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Science and Innovations

NAU Student Discusses Her Experiences As A COVID-19 Contact Tracer

Centers for Disease Control and Prevention

In the early days of the pandemic Coconino County recruited more than a dozen students from Northern Arizona University to work as contact tracers. Melinda Smith, a Ph.D. candidate in NAU’s Interdisciplinary Health program, was part of the monitoring team that follows up with people who have come into contact with someone who tested positive for COVID-19. KNAU’s Melissa Sevigny spoke with Smith about how the work could be emotionally difficult… and also become politicized over time.

Walk me through a typical day for doing contact tracing.

First we’d received a list of new cases to contact through Coconino County. During our available times we would give them a call. Our primary duties were to either inform the cases of their potential exposure status, exposure to COVID 19. Or, it was monitoring them to make sure they had what they needed, to collect data on whether or not they came into contact with anyone else, so we were identifying clusters at the same time. All in the hopes of preventing and managing COVID-19 in our county.

When you called someone, were they typically surprised to learn that they had been in contact with someone who had tested positive, or did they already know that?

Not all the time. I would say most of the time they knew… But that wasn’t always the case. Sometimes they were learning about it for the first time. You had mixed reactions, you had people who were really surprised and maybe nervous and anxious about learning that news. You had some people that were ready to do what they needed to do, they didn’t have too much fear, if that makes sense… Some people just flat don’t want to talk you, and the phone hangs up. It’s like, whoa! You have to step back and go sit in another room for a minute or two before you get back to it.  

It sounds like your experience changed over time. At the beginning of the pandemic people were more open to talking with you, and less so as time when on?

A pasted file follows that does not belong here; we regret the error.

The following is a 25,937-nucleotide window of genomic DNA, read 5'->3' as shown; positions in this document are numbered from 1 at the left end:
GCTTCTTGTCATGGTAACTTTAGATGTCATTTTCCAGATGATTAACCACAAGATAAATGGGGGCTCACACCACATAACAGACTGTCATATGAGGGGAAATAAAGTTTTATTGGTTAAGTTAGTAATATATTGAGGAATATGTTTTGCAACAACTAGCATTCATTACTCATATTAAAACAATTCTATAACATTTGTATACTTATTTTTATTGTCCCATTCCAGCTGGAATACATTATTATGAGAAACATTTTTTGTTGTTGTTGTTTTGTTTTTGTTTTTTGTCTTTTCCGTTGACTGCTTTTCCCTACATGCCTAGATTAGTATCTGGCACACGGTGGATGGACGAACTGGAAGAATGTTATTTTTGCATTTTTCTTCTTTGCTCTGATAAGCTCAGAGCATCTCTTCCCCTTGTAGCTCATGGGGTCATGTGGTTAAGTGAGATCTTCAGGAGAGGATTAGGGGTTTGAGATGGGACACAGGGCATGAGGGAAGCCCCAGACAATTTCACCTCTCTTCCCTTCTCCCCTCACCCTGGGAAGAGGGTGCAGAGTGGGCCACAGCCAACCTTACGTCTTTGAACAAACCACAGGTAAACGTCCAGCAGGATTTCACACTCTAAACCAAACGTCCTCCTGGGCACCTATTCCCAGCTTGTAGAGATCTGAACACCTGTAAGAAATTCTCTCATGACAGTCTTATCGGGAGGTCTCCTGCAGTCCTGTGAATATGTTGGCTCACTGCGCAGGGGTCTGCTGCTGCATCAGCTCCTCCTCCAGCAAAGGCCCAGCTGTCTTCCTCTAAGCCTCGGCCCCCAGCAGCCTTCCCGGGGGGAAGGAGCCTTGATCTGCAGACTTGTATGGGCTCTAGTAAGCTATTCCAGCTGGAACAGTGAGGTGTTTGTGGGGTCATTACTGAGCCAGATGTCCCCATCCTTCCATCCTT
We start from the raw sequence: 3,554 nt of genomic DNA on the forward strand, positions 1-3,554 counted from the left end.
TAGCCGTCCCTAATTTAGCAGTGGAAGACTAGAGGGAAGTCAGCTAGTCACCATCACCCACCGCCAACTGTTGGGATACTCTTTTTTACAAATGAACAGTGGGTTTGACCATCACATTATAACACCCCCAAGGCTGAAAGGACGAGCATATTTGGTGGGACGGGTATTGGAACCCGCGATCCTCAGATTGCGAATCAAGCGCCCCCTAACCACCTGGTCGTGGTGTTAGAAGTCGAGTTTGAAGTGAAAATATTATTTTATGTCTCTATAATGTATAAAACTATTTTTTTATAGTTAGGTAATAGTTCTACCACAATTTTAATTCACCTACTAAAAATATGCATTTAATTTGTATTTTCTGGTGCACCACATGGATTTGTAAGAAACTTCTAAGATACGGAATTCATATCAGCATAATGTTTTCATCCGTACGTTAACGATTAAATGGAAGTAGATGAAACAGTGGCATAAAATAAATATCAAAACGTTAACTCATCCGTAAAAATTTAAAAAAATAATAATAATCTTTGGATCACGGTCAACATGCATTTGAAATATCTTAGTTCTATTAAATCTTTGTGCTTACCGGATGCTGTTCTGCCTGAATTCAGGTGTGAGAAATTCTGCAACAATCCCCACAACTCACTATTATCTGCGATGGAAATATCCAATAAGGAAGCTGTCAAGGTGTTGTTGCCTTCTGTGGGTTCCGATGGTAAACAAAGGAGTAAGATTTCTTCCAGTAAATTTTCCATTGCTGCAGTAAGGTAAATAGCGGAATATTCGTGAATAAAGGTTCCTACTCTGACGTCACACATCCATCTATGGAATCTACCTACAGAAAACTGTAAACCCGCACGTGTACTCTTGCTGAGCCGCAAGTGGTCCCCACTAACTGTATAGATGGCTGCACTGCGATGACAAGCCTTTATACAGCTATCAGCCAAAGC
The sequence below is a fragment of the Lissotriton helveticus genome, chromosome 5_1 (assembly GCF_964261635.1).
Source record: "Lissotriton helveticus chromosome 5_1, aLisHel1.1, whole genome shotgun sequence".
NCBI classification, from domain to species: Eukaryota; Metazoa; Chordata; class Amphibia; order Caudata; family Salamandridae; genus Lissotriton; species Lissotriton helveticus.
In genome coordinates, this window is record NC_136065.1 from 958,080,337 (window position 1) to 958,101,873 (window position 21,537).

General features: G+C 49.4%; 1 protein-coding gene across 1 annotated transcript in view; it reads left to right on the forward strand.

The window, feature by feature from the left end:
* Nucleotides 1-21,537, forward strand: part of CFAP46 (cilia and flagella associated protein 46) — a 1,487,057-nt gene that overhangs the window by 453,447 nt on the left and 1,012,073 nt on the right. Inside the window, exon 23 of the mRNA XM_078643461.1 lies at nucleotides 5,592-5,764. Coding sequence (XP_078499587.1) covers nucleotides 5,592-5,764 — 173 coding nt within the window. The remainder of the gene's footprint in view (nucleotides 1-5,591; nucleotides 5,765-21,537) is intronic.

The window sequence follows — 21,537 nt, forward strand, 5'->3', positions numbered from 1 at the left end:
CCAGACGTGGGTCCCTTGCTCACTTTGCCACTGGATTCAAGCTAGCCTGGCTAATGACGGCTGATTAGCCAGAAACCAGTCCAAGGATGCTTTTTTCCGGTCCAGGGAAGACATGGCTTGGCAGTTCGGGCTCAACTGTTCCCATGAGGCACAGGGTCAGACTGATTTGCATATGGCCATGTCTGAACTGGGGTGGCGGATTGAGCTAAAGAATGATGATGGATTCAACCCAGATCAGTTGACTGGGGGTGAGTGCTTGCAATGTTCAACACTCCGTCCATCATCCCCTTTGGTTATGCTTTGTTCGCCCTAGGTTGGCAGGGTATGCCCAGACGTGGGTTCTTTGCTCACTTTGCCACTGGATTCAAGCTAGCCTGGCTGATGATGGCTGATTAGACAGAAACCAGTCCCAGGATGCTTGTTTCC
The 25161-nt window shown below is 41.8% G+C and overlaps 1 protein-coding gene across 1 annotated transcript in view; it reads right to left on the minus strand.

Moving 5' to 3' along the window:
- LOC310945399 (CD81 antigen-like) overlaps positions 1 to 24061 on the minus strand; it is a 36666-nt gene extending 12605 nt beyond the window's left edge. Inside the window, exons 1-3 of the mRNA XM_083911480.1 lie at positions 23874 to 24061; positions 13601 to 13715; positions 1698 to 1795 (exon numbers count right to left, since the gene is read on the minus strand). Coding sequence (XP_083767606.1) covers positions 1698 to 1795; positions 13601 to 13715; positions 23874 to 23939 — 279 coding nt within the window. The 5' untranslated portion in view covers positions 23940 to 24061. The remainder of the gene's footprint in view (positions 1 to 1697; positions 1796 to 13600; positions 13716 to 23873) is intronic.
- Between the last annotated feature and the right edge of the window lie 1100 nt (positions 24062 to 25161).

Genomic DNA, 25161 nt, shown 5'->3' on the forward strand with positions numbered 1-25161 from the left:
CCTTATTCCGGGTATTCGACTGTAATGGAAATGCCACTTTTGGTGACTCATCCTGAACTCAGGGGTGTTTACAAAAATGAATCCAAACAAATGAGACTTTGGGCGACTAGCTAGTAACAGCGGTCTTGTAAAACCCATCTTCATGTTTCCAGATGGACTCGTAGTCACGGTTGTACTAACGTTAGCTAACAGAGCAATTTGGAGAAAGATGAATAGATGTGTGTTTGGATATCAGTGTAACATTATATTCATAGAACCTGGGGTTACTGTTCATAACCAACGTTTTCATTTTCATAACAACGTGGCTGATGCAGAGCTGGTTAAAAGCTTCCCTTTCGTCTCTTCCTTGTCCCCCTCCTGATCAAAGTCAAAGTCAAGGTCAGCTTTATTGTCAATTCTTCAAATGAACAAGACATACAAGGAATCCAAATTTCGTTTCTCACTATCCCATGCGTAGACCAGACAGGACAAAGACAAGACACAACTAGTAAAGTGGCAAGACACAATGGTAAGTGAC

That was my experience…. The more political it got, I felt like I ran into that more as time went on and it became a political topic, COVID-19, especially with mask wearing ad stuff like that. Honestly it gave me a little anxiety the more political it became, because you don’t want to offend anyone, you want to promote public health and you want everyone to be well…. I think as the topic became political, you had people that just saw you as a political entity calling you rather than as a public health worker. Or maybe they saw public health workers as a political entity.

Through this experience what did you learn about the pandemic that you wish other people knew?

I guess I got a firsthand at how serious it was. You had people personally affected by it. People who had been in the ER because of it. I haven’t had to deal with this personally, but other contract tracers have had to talk to people who have lost people over it. It was very real for me. It made it real for me.

Melinda Smith, thank you so much for speaking with me.

Thank you.

Melissa joined KNAU's team in 2015 to report on science, health, and the environment. Her work has appeared nationally on NPR and been featured on Science Friday. She grew up in Tucson, Arizona, where she fell in love with the ecology and geology of the Sonoran desert.